Report: Illegally produced palm oil is financed by European banks

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Biofuels giants Bumitama and Wilmar have knowingly traded illegally-extracted palm oil from plantations that encroach on and threaten orangutan habitats, says a report released today (21 November). European banks are amongst the firms' biggest investors.

The report, commissioned by Friends of the Earth (FoE), alleges that the Indonesian palm oil company Bumitama and subsidiary firms operated 'ghost estates' in plantations spread across 7,000 hectares which they lacked permits to run.

The plantations were based in West Kalimantan, a province on the Indonesian part of the island Borneo, but were not registered with the Indonesian forestry ministry of forestry, the report says.

Anne van Schaik, finance campaigner of FoE Europe and co-author of the report, says: “We have written to Bumitama and asked them repeatedly to prove the legality of the plantations, but they could not offer this so far.”

The FoE investigation, which utilised satellite imagery, trade data and on-the-ground report claims to have established that the land for the plantations was acquired from growers who unlawfully cleared vast tracts of rainforests, including sensitive orangutan habitat and protected forest reserves.

After the palm oil had been harvested, it was reportedly bought by Wilmar, a Singapore-based agribusiness company ranked as the world’s worst environmentally performing company by Newsweek magazine for the last two years.

Selling palm oil from unaccredited plantations is illegal, but van Schaik said that “this palm oil finds its way into the global supply chain of international trading in the product.”

It could then end up being used in Europe, where a target for providing 10% of fuel from renewable sources by 2020 encourages the use of biofuels.

The FoE report stresses the danger of deforestation in West Kalimantan. The Kalimantan province’s large rainforests are a vital habitat for orangutans – an endangered species. But Bumitama disregarded warnings that their plantations were encroaching on the jungle.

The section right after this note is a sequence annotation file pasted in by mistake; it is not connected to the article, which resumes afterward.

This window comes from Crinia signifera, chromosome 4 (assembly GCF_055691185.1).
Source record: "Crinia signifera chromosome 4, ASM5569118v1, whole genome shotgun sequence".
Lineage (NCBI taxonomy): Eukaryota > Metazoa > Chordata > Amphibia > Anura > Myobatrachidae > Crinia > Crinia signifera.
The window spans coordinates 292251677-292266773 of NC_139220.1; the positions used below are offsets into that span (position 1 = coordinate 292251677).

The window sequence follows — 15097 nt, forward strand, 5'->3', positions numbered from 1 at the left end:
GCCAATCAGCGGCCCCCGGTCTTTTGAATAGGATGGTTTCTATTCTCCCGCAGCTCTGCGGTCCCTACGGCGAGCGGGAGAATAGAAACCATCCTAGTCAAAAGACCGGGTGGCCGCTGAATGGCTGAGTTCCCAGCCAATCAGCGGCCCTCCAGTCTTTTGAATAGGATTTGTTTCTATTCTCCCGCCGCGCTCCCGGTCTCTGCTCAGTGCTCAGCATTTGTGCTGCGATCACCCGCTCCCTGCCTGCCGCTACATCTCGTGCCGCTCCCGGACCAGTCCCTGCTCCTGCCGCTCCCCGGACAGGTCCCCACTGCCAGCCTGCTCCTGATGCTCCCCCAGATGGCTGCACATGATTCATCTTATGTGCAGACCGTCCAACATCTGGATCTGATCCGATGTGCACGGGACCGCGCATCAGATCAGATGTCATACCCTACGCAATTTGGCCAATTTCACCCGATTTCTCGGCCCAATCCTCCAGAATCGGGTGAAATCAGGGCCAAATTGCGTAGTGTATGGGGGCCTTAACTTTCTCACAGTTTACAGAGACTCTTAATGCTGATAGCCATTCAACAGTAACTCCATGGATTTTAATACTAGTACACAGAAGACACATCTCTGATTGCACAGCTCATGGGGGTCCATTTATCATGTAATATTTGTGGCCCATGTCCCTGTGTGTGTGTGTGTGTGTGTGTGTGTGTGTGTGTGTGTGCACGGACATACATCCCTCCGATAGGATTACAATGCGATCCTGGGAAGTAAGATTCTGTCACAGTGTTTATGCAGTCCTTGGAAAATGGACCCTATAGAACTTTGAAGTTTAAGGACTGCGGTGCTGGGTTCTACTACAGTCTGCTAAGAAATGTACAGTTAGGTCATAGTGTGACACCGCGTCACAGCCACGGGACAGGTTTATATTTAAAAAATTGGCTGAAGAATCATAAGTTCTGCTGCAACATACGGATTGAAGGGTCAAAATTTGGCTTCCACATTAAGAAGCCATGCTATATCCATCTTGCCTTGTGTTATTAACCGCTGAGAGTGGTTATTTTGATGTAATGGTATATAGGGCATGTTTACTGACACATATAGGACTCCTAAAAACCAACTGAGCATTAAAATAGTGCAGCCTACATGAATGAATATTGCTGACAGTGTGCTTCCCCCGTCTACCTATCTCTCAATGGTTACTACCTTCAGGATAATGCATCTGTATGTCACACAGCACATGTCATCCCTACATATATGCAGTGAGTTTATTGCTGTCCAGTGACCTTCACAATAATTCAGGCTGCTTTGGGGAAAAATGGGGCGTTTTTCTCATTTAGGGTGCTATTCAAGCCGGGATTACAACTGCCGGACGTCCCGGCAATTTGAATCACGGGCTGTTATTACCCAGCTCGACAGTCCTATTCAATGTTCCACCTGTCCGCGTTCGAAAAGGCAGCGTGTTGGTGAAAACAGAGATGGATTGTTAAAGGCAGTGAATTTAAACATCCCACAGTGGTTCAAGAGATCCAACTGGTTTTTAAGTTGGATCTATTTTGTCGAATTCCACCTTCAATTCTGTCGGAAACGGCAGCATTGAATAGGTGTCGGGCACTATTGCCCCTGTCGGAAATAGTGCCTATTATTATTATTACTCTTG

The International Animal Rescue filed a complaint in April with the Roundtable on Sustainable Palm Oil (RSPO), a platform organisation which sets voluntary guidelines on the cultivation of palm oil. Bumitama promised to halt its de-forestation – a promise they did not keep, according to the report, in which satellite imagery shows continuous deforestation of the area between May and September 2013.

In a reaction to EURACTIV's questions, Bumitama put out a statement, saying the company and its subsidiaries "did not destroy the forest or kill any orang-utans", but acknowledged that "after conducting its own investigation, [we] noted that there were compliance gaps found in [our] adherence to the strict RSPO Principles and Criteria, mainly in the New Planting Procedures".

European investors involved

Bumitama Agri is based in Indonesia and controls around 200,000 hectares of plantation land banks. Amongst the main investors in the company is the British bank HSBC and Dutch bank Rabobank.

Both HSBC and the Dutch bank Rabobank provided significant loans to Bumitama. In an effort to increase pressure on Bumitama, FoE has flagged the issue with the European investors. “Both Rabobank and HSBC are very much looking into what comes out of the complaint at RSPO,” van Schaik says.

In reaction to the report, Bumitama acknowledged non-compliance in the adherence to the strict RSPO Principles and Criteria. "The Group (Bumitama and its subsidiary companies) has taken immediate remedial actions to stop all planting activities in the three companies mentioned above and will appoint an independent third party to audit the planting areas under the three companies. The Group has also signed an MOU with Tanjung Puting National Park to rehabilitate some parts of the forest and plant fruit trees as food for the orang-utans." Read the full statement here.

As governments attempt to move away from fossil fuel-based power, they are increasingly looking at biomass, as new technologies now allow it to be converted competitively into liquid fuels and electricity. In Europe, palm oil used in car fuel has increased by 365 percent over the past six years.

However, in the search for cheap land, suitable climates and competitive transport costs, investors increasingly focus on Africa and south-east Asia, where many countries suffer from food insecurity and weak land rights.

Such plantations could displace poor and marginalised communities. De-forestation also threatens rare and endangered animal species or the environment.

Apart from biomass fuels, palm oil is dominantly used in the cosmetics sector and in food production.

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